Congregations that open themselves to full participation by those in the LGBTQ community are likely to begin hearing the other side of the story they have missed for so long, and that story includes a lot of hidden pain.
Our dominant, white Christian culture has white-washed Jesus. Instead of expanding our understanding of those who are different from us, we have replaced them and their stories with a light brown-haired, blue-eyed lie.
In the case of Aimee Stephens, Americans’ bathroom habits took center stage as some of the nation’s most “rational” legal minds departed from interpreting the law and spiraled down into irrationality.
Six years after performing my same-sex wedding, my dad was defrocked by the United Methodist Church. Testifying at the ecclesiastical trial was excruciating for me. Yet that experience – and the support our family received – also reignited my call to Christian ministry.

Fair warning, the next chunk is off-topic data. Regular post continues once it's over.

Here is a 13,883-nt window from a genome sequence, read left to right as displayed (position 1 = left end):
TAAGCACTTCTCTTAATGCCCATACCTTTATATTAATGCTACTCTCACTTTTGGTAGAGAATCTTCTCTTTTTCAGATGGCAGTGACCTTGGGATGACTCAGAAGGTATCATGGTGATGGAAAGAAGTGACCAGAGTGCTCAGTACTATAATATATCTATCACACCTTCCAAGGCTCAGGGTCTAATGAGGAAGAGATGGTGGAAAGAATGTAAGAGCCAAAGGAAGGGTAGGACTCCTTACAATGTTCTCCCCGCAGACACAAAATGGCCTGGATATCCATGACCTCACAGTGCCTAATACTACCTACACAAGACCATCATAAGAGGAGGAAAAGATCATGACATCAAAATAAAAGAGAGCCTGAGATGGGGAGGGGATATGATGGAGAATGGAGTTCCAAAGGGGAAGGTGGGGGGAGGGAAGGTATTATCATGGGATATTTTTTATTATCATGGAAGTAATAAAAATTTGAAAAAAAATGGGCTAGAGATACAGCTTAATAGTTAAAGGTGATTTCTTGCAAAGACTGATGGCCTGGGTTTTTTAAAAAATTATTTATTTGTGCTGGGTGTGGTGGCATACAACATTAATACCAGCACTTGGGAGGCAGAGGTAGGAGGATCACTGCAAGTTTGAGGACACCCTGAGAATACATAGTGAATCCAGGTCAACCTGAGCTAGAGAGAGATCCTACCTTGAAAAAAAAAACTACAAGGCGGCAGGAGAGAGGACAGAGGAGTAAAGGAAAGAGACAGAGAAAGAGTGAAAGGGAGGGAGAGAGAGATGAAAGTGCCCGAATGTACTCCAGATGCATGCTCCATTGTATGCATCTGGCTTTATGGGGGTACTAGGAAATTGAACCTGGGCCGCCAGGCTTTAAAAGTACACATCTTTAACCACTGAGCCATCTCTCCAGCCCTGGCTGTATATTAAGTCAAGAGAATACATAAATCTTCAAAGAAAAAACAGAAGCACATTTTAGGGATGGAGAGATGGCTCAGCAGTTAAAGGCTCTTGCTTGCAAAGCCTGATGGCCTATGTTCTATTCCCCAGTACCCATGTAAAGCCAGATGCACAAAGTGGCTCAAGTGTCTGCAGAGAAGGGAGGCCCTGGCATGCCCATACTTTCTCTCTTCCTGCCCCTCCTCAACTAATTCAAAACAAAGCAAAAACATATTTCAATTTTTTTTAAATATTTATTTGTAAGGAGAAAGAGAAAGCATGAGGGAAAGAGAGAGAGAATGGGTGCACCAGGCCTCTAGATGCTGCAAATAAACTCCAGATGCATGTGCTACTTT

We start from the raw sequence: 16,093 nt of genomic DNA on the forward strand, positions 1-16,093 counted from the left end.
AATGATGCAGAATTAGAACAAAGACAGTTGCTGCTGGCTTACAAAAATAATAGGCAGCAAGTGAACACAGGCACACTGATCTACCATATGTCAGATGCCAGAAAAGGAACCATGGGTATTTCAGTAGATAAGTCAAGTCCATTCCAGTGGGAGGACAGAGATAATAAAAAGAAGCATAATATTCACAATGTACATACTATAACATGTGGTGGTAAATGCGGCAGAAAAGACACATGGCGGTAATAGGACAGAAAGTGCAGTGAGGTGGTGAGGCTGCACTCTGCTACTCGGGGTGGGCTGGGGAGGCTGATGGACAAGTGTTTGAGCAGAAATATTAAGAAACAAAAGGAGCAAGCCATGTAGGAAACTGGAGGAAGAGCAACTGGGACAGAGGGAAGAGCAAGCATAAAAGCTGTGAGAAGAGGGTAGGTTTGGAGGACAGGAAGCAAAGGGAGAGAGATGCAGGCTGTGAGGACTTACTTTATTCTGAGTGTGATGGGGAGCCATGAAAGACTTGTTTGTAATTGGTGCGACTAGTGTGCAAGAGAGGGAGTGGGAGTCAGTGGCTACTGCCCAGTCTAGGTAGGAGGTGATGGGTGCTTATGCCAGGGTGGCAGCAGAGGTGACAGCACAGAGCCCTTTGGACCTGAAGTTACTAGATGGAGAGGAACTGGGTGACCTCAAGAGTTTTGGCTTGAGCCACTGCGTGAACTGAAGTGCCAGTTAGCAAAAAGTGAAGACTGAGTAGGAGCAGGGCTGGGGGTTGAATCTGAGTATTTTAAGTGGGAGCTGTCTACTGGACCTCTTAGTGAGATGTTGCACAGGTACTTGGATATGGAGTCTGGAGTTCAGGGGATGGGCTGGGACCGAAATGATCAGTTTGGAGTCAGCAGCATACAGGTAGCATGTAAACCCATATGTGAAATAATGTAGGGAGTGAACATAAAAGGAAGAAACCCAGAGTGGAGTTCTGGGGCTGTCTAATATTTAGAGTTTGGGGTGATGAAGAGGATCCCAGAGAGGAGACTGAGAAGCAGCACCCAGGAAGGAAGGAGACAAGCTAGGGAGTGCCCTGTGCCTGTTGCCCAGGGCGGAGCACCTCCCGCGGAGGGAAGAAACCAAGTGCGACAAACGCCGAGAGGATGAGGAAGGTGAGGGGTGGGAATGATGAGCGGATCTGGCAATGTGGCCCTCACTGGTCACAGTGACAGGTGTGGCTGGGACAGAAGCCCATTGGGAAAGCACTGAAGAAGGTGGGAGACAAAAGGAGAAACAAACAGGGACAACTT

An occasional compilation of events from around the religious world. To suggest items for inclusion, email assistant editor Jeff Brumley at [email protected]
Our congregation went through 18 months of intense study, prayer and dialogue about LGBTQ inclusion, and we have the scars to show for it. And we would have had scars regardless of which way the decision went. But we are better for choosing the good over the easy.
While scrolling through the pages of the Illumination Project Committee report, my opinion pile began to grow: Good decision; bad decision. I like this; I don’t like that. This is progressive; that is regressive. But as I quieted my own internal committee and let myself become still, I felt the Spirit pressing a cool cloth to my fevered, dualistic mind. “God is at work and more will be revealed” is the word that came.
In a recent visit to the Wake Forest Divinity School, Baptist minister and PhD candidate Cody Sanders shared reflections on his book, Queer Lessons for Churches on the Straight and Narrow, and the intersection of the church and human sexuality….